- Sex Reassignment Surgery (SRS)
- Refers to surgical alteration, and is only one small part of transition (see Transition above). Preferred term to “sex change operation.” Not all transgender people choose to or can afford to have SRS. Journalists should avoid overemphasizing the importance of SRS to the transition process.
- To occasionally wear clothes traditionally associated with people of the other sex. Cross-dressers are usually comfortable with the sex they were assigned at birth and do not wish to change it. “Cross-dresser” should NOT be used to describe someone who has transitioned to live full-time as the other sex, or who intends to do so in the future. Cross-dressing is a form of gender expression and is not necessarily tied to erotic activity. Cross-dressing is not indicative of sexual orientation.
- Gender Identity Disorder (GID)
- A controversial DSM-IV diagnosis given to transgender and other gender-variant people. Because it labels people as “disordered,” Gender Identity Disorder is often considered offensive. The diagnosis is frequently given to children who don’t conform to expected gender norms in terms of dress, play or behavior. Such children are often subjected to intense psychotherapy, behavior modification and/or institutionalization. Replaces the outdated term “gender dysphoria.”
TRANSGENDER TERMINOLOGY TO AVOID
- Problematic: “transgenders,” “a transgender”
- Preferred: “transgender people,” “a transgender person”
- Transgender should be used as an adjective, not as a noun. Do not say, “Tony is a transgender,” or “The parade included many transgenders.” Instead say, “Tony is a transgender person,” or “The parade included many transgender people.”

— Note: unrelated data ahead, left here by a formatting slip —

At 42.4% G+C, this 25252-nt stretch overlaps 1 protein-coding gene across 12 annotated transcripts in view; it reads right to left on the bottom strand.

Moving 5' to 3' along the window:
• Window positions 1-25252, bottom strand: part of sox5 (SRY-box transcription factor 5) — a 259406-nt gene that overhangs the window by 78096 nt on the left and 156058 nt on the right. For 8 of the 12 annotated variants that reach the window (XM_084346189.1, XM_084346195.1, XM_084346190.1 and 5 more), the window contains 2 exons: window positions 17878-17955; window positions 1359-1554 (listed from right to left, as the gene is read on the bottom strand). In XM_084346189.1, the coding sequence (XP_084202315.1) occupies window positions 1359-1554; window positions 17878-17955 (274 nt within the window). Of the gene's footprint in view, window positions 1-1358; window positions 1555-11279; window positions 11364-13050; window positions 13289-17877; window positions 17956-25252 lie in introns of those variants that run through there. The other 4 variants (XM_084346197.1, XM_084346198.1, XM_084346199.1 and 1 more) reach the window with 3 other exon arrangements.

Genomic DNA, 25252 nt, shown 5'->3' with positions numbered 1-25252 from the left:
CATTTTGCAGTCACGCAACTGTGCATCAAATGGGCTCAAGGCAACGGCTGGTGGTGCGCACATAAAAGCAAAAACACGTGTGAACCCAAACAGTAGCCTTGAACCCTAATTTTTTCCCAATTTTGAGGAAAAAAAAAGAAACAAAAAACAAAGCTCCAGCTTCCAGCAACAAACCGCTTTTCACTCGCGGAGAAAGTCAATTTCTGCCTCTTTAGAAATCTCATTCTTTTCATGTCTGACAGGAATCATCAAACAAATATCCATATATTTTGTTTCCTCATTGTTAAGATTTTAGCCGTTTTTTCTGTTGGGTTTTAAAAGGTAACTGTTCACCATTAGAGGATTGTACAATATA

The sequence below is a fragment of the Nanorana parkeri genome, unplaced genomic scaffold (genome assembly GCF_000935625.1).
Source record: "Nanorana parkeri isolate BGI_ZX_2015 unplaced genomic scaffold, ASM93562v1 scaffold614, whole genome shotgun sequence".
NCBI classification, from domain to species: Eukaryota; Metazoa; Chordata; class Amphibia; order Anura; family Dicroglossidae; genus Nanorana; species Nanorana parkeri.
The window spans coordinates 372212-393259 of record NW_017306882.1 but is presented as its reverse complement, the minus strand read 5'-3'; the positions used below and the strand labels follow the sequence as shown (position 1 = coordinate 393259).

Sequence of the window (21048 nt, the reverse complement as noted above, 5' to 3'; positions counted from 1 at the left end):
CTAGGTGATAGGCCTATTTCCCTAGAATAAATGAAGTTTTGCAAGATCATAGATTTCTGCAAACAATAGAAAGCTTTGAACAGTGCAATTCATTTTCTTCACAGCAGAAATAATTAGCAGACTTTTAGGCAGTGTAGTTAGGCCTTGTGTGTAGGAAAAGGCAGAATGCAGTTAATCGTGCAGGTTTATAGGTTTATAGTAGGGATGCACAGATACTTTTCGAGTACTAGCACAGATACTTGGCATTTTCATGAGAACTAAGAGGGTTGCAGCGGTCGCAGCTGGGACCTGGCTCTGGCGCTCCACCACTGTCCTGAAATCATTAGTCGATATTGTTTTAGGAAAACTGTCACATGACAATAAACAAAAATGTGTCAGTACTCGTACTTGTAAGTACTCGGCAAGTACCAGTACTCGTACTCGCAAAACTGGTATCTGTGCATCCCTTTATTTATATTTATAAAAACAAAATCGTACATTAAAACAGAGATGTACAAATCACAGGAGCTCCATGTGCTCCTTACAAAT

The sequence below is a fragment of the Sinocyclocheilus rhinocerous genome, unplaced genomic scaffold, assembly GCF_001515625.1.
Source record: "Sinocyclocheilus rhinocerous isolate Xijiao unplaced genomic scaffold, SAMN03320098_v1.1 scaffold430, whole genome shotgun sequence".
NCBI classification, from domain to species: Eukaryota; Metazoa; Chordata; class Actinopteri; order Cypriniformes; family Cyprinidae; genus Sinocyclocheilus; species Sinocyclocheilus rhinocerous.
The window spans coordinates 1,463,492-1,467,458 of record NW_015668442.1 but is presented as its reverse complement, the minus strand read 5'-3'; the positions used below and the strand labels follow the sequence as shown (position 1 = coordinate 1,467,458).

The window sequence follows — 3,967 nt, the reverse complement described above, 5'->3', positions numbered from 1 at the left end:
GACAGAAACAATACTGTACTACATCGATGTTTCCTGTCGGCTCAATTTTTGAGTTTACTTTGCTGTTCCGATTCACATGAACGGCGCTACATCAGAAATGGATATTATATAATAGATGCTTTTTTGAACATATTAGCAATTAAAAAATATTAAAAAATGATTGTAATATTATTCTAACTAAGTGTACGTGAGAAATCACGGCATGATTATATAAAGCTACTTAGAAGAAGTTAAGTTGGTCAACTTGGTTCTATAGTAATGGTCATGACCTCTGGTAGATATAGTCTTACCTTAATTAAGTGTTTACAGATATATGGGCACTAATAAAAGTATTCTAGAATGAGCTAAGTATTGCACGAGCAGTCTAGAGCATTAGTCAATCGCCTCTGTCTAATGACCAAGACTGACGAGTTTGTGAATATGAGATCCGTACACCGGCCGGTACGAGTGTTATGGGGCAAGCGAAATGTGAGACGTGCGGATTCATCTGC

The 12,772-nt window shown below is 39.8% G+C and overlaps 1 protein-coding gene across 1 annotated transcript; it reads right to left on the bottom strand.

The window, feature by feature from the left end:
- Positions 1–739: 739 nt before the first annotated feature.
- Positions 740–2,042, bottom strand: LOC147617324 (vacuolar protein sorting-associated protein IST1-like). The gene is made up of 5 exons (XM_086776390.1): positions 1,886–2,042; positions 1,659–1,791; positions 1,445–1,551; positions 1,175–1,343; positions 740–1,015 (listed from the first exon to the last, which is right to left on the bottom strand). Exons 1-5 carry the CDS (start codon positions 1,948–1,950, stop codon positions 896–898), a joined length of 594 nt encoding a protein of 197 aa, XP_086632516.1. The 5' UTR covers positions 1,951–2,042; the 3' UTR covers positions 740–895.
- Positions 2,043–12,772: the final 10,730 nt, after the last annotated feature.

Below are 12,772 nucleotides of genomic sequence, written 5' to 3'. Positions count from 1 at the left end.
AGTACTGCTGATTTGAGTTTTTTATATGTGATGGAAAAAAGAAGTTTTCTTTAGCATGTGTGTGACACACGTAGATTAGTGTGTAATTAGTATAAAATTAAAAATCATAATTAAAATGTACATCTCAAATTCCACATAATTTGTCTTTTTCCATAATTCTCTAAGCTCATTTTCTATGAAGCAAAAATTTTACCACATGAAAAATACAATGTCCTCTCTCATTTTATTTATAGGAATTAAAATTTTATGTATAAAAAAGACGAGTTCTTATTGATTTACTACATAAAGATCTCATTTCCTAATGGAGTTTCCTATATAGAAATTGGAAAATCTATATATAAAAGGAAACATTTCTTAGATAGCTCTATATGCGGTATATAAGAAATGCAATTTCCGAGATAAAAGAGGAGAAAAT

- Problematic: “transgendered”
- Preferred: “transgender”
- The word transgender never needs the extraneous “ed” at the end of the word. In fact, such a construction is grammatically incorrect. Only verbs can be transformed into participles by adding “-ed” to the end of the word, and transgender is an adjective, not a verb.
- Problematic: “sex change,” “pre-operative,” “post-operative”
- Preferred: “transition”
- Referring to a sex change operation, or using terms such as pre- or post-operative, inaccurately suggests that one must have surgery in order to truly change one’s sex.
- Problematic: “hermaphrodite”
- Preferred: “intersex person”
- The word “hermaphrodite” is an outdated, stigmatizing and misleading word, usually used to sensationalize intersex people.
- Defamatory: “deceptive,” “fooling,” “pretending,” “posing,” or “masquerading”
- Gender identity is an integral part of a person’s identity. Please do not characterize transgender people as “deceptive,” as “fooling” other people, or as “pretending” to be, “posing” or “masquerading” as a man or a woman. Such descriptions are extremely insulting.
- Defamatory: “she-male,” “he-she,” “it,” “trannie,” “tranny,” “gender-bender”
- These words only serve to dehumanize transgender people and should not be used (See GLAAD’s Defamatory Language section).